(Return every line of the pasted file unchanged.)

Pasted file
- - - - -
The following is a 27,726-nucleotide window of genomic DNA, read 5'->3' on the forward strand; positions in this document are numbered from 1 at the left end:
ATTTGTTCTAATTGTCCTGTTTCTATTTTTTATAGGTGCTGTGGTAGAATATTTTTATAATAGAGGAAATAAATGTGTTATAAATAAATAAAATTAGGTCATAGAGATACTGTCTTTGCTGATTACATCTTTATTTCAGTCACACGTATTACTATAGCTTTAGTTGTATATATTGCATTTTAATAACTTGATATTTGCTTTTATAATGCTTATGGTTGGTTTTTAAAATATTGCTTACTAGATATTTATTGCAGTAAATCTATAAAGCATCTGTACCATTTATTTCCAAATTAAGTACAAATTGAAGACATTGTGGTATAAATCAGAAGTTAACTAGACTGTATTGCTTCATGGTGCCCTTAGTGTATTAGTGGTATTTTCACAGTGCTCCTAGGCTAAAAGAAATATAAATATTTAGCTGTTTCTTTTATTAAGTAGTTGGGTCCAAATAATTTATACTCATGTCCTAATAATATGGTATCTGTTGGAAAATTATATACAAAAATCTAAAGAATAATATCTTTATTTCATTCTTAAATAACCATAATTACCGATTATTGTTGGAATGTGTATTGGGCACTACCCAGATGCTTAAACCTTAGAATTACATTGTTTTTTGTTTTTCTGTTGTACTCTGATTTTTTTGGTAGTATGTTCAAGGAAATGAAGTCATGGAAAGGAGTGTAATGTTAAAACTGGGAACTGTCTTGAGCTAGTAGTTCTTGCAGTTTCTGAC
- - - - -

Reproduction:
The following is a 27,726-nucleotide window of genomic DNA, read 5'->3' on the forward strand; positions in this document are numbered from 1 at the left end:
ATTTGTTCTAATTGTCCTGTTTCTATTTTTTATAGGTGCTGTGGTAGAATATTTTTATAATAGAGGAAATAAATGTGTTATAAATAAATAAAATTAGGTCATAGAGATACTGTCTTTGCTGATTACATCTTTATTTCAGTCACACGTATTACTATAGCTTTAGTTGTATATATTGCATTTTAATAACTTGATATTTGCTTTTATAATGCTTATGGTTGGTTTTTAAAATATTGCTTACTAGATATTTATTGCAGTAAATCTATAAAGCATCTGTACCATTTATTTCCAAATTAAGTACAAATTGAAGACATTGTGGTATAAATCAGAAGTTAACTAGACTGTATTGCTTCATGGTGCCCTTAGTGTATTAGTGGTATTTTCACAGTGCTCCTAGGCTAAAAGAAATATAAATATTTAGCTGTTTCTTTTATTAAGTAGTTGGGTCCAAATAATTTATACTCATGTCCTAATAATATGGTATCTGTTGGAAAATTATATACAAAAATCTAAAGAATAATATCTTTATTTCATTCTTAAATAACCATAATTACCGATTATTGTTGGAATGTGTATTGGGCACTACCCAGATGCTTAAACCTTAGAATTACATTGTTTTTTGTTTTTCTGTTGTACTCTGATTTTTTTGGTAGTATGTTCAAGGAAATGAAGTCATGGAAAGGAGTGTAATGTTAAAACTGGGAACTGTCTTGAGCTAGTAGTTCTTGCAGTTTCTGAC